Daniel Grant catalogs in the Wall Street Journal the federal government’s massive holdings proving, once again, that the US government is the mother of all corporations. The Treasury department has many works that tell the history of the agency but the core of the collection are portraits of Alexander Hamilton:
One finds the same type of exhibition at the Senate Office Building (portraits of Senate leaders, sculpted busts of the nation’s vice presidents, furniture used by senators and assorted whatnot), the House of Representatives (portraits of speakers, furniture, things best described as artifacts), the Supreme Court (sculpted busts and oil portraits of justices, photographs of the Supreme Court building, furniture and memorabilia), the Federal Reserve (paintings, many on the theme of currency, and portraits of Fed chairmen), and the Office of the Architect of the Capitol (sculptures, portraits of members of Congress, photographs of the Capitol). There are also collections at the State Department (paintings, furniture, decorative objects), Blair House (paintings, antique household furnishings), the Defense Department (combat art) and the White House.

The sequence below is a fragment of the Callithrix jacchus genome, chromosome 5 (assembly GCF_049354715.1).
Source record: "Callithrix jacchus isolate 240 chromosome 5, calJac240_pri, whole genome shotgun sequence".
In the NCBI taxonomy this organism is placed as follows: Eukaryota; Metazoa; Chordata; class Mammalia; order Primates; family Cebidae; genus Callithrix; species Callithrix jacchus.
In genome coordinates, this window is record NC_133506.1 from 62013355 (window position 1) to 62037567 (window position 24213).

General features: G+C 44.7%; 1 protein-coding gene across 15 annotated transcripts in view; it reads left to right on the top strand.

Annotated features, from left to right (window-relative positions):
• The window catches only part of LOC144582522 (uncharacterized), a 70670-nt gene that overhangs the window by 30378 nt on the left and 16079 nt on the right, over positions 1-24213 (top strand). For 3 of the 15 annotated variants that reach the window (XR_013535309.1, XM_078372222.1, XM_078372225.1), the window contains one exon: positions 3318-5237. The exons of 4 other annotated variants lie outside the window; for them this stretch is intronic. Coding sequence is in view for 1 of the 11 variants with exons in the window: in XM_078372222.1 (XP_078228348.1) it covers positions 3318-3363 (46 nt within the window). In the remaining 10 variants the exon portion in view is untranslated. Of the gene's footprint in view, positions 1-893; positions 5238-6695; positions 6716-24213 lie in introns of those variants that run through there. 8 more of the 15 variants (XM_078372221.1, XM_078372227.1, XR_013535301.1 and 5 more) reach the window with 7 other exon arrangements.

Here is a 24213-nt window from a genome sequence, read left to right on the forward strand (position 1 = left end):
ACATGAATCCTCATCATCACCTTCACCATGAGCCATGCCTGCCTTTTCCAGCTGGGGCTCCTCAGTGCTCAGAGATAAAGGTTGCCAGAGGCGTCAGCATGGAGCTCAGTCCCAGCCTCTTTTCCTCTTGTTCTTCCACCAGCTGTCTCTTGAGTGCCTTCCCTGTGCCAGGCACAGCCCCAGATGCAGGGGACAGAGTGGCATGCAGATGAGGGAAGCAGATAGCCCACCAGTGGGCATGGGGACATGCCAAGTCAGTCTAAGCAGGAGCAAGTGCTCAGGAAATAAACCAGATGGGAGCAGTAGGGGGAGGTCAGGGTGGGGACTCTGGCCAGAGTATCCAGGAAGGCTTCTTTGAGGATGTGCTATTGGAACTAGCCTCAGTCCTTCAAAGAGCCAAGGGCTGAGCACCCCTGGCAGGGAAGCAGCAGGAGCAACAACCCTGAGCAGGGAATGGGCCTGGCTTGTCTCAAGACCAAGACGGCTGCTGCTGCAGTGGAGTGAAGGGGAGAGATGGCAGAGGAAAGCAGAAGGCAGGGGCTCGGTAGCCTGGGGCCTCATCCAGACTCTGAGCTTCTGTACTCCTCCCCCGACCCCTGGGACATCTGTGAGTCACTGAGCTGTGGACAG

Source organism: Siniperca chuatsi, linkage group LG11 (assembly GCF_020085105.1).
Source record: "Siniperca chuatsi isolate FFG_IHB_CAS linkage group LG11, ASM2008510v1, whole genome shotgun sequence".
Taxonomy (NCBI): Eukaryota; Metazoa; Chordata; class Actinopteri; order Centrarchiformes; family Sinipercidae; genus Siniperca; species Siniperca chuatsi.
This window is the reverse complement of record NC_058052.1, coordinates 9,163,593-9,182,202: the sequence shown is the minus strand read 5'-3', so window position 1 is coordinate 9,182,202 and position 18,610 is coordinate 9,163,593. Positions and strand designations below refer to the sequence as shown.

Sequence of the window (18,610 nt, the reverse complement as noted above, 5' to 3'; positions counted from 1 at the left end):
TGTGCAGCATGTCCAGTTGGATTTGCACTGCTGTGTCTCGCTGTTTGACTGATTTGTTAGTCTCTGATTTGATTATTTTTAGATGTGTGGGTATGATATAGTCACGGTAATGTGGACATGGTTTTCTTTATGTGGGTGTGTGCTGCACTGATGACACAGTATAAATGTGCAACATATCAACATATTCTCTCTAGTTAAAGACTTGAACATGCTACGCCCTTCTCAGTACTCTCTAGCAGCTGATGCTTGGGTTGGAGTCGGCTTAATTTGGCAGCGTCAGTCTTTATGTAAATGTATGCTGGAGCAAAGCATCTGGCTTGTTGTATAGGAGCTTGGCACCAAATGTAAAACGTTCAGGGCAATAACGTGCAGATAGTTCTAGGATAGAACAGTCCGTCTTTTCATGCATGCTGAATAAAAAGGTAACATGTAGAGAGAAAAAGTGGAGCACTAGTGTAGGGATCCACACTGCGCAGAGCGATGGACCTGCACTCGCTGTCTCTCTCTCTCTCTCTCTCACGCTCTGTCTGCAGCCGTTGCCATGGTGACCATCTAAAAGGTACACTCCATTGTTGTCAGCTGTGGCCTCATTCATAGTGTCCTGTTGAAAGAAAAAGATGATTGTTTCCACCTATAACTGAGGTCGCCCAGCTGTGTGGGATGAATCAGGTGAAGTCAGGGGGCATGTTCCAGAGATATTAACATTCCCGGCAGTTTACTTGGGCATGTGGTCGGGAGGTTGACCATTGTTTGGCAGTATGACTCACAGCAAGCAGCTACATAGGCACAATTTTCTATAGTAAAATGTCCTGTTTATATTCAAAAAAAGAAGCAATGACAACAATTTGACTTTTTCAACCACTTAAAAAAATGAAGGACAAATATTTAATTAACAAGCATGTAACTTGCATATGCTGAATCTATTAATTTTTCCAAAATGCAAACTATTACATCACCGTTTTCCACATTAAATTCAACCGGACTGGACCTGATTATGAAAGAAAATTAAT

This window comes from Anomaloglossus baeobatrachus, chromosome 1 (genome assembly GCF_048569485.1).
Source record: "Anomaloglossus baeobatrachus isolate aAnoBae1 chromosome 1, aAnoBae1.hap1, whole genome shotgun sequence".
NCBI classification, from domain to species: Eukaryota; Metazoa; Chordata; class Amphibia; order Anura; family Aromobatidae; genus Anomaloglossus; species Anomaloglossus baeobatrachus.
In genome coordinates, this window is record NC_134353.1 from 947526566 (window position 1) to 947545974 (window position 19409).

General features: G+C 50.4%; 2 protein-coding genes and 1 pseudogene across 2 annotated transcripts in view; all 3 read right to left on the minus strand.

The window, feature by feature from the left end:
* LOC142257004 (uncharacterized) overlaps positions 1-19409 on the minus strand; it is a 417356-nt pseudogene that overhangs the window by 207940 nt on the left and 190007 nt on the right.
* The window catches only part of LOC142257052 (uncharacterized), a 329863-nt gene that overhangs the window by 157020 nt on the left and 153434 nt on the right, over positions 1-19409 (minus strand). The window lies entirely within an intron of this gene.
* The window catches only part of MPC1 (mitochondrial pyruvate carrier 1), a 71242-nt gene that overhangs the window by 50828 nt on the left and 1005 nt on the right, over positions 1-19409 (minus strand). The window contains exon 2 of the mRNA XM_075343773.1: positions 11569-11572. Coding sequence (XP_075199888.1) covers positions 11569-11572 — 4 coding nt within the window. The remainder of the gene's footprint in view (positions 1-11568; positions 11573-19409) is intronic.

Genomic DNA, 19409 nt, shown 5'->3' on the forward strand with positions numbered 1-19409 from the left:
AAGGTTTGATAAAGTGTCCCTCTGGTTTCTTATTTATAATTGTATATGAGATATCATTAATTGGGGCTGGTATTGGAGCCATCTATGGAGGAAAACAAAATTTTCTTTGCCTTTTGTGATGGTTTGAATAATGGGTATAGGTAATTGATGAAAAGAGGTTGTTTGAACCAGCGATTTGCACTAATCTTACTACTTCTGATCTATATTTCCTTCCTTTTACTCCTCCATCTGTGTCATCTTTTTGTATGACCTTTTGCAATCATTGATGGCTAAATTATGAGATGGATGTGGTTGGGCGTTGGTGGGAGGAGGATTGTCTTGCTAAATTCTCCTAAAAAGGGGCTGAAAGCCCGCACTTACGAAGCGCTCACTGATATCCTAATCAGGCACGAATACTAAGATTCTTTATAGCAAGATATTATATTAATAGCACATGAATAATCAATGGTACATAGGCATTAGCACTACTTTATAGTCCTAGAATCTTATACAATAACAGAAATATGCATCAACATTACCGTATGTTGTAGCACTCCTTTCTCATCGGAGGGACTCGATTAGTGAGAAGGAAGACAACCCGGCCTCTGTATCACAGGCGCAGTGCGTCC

About 600,000 visitors tour the White House every year, passing through eight rooms and looking into two others, where selected items from a collection of 5,000 to 6,000 pieces of fine and decorative art (carpets, furniture, paintings and porcelains) are on view, according to William Allman, the White House’s curator.
The General Services Administration’s collection—24,000 paintings, prints and sculptures, dating from the 1850s to the present, all of which were new when commissioned by the agency—is placed in federal buildings around the country. The collection of the Interior Department—which oversees the Bureau of Indian Affairs (more than 5½ million items in that collection alone), the National Parks Service, the Fish and Wildlife Service, the U.S. Geological Survey and several other bureaus—is vast and is housed in national parks, museums and federal offices throughout the country.
Artifacts as Ambiance (Wall Street Journal)